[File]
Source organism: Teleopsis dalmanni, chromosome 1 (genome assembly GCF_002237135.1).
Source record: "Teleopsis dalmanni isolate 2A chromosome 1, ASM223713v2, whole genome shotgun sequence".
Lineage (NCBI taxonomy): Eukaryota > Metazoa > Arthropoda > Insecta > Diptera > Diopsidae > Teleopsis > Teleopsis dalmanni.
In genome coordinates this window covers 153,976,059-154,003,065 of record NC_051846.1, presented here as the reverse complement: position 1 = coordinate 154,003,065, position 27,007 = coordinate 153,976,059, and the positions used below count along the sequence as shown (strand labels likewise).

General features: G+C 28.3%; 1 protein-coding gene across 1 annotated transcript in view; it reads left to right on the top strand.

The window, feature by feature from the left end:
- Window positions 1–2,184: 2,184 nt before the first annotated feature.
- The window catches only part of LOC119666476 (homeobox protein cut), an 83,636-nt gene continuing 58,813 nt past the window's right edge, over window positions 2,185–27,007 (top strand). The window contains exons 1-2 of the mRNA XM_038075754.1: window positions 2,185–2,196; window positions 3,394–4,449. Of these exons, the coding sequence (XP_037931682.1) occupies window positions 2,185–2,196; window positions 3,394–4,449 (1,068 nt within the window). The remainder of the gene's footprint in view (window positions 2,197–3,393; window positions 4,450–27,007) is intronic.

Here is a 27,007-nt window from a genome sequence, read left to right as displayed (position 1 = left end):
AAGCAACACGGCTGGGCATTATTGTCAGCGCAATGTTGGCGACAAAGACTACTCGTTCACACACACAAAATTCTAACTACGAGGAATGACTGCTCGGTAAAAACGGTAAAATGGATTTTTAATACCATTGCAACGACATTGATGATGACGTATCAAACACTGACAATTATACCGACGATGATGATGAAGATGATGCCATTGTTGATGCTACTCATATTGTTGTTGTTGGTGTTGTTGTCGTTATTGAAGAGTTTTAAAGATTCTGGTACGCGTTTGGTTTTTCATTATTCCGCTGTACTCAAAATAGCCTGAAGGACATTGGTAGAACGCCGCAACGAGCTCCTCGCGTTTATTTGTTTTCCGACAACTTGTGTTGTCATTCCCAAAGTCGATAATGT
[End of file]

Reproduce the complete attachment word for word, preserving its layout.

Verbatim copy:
Source organism: Teleopsis dalmanni, chromosome 1 (genome assembly GCF_002237135.1).
Source record: "Teleopsis dalmanni isolate 2A chromosome 1, ASM223713v2, whole genome shotgun sequence".
Lineage (NCBI taxonomy): Eukaryota > Metazoa > Arthropoda > Insecta > Diptera > Diopsidae > Teleopsis > Teleopsis dalmanni.
In genome coordinates this window covers 153,976,059-154,003,065 of record NC_051846.1, presented here as the reverse complement: position 1 = coordinate 154,003,065, position 27,007 = coordinate 153,976,059, and the positions used below count along the sequence as shown (strand labels likewise).

General features: G+C 28.3%; 1 protein-coding gene across 1 annotated transcript in view; it reads left to right on the top strand.

The window, feature by feature from the left end:
- Window positions 1–2,184: 2,184 nt before the first annotated feature.
- The window catches only part of LOC119666476 (homeobox protein cut), an 83,636-nt gene continuing 58,813 nt past the window's right edge, over window positions 2,185–27,007 (top strand). The window contains exons 1-2 of the mRNA XM_038075754.1: window positions 2,185–2,196; window positions 3,394–4,449. Of these exons, the coding sequence (XP_037931682.1) occupies window positions 2,185–2,196; window positions 3,394–4,449 (1,068 nt within the window). The remainder of the gene's footprint in view (window positions 2,197–3,393; window positions 4,450–27,007) is intronic.

Here is a 27,007-nt window from a genome sequence, read left to right as displayed (position 1 = left end):
AAGCAACACGGCTGGGCATTATTGTCAGCGCAATGTTGGCGACAAAGACTACTCGTTCACACACACAAAATTCTAACTACGAGGAATGACTGCTCGGTAAAAACGGTAAAATGGATTTTTAATACCATTGCAACGACATTGATGATGACGTATCAAACACTGACAATTATACCGACGATGATGATGAAGATGATGCCATTGTTGATGCTACTCATATTGTTGTTGTTGGTGTTGTTGTCGTTATTGAAGAGTTTTAAAGATTCTGGTACGCGTTTGGTTTTTCATTATTCCGCTGTACTCAAAATAGCCTGAAGGACATTGGTAGAACGCCGCAACGAGCTCCTCGCGTTTATTTGTTTTCCGACAACTTGTGTTGTCATTCCCAAAGTCGATAATGT